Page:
IAs act as a representative of the HTA to ensure the requirements of the Human Tissue Act 2004 (The HT Act) and associated Regulations are met in all cases of living organ donation.
The Human Tissue Authority’s (HTA) role in living organ donation is to ensure that there has been no reward sought or offered for organ donation, that the donor is not under any duress or coercion to donate. We provide an independent check to help protect the interests of living organ donors. Each individual donor has an opportunity to speak freely to someone not connected with the transplant unit in order to confirm that their wish to donate is free from any pressure.
The HTA trains and accredits IAs to assess living organ transplantation in England, Wales, Scotland and Northern Ireland.
What do IAs do?
Once a living organ donor has undertaken all the necessary clinical investigations and the clinical team are satisfied that the donor is clinically fit to proceed, the case is referred to an IA by the clinician responsible for the care of the donor.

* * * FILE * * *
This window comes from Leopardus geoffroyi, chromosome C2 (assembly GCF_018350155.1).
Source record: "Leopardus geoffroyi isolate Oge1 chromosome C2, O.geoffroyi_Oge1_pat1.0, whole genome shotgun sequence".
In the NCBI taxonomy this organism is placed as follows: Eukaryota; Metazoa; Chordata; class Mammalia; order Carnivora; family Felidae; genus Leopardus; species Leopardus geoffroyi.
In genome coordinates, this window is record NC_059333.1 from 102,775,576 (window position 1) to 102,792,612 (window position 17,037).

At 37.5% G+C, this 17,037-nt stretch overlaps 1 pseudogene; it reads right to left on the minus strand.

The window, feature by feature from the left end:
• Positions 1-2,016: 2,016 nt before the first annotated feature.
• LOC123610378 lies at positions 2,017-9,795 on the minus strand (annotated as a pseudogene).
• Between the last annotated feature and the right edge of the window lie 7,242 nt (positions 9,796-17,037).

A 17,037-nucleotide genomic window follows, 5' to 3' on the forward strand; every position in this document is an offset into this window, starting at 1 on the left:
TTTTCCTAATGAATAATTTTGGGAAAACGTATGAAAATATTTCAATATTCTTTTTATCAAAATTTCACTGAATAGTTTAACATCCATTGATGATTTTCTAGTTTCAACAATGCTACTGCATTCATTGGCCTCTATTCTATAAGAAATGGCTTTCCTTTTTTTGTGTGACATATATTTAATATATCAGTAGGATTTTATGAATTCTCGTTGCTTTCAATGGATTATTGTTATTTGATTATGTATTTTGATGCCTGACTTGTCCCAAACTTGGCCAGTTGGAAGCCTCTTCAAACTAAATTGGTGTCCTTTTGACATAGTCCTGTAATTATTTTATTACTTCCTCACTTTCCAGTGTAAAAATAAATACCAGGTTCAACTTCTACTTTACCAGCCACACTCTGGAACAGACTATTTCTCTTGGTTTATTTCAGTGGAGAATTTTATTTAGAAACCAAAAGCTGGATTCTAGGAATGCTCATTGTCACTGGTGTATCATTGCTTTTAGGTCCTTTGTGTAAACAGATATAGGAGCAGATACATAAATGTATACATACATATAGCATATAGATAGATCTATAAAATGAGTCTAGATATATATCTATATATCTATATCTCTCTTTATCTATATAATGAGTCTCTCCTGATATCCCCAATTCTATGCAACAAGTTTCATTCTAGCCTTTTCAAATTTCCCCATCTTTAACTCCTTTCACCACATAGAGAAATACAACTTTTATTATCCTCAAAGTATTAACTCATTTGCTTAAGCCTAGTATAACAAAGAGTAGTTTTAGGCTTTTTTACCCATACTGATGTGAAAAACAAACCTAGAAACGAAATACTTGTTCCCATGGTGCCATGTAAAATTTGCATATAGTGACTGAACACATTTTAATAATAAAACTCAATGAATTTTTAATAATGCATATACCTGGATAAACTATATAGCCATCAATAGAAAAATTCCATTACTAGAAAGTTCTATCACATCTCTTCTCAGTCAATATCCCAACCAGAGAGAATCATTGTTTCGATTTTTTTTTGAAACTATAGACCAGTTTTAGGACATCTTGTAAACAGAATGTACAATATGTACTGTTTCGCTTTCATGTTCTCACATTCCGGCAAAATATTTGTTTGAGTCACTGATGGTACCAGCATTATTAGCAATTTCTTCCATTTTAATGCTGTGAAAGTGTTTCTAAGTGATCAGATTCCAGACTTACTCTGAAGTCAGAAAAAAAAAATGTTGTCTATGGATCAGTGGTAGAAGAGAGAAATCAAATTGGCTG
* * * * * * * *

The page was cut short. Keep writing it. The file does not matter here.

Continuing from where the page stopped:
The IA role involves interviewing the donor and recipient to explore whether the requirements of the legislation have been met. IAs do not determine the medical suitability of the donor or recipient. Although they work closely with teams in the units, it is important that they bring an “independence of mind” to the IA interview and that any information they might have heard prior to the interview is not used.
After the interview, the IA has 10 working days to submit an assessment report to the HTA based on the evidence obtained during the interviews with the donor and recipient.
The HTA makes the decision on whether the proposed transplant can proceed or not based on the information provided by the IA in their report to the HTA and any other relevant information gathered as part of its consideration of the case.
Please see the guidance for transplant teams and Independent Assessors for more information on the role of an IA.
If you are interested in becoming an IA, please read the IA recruitment leaflet here for further details.
Additional information is also available in the HTA’s Code of Practice F on Donation of solid organs and tissue for transplantation (part one)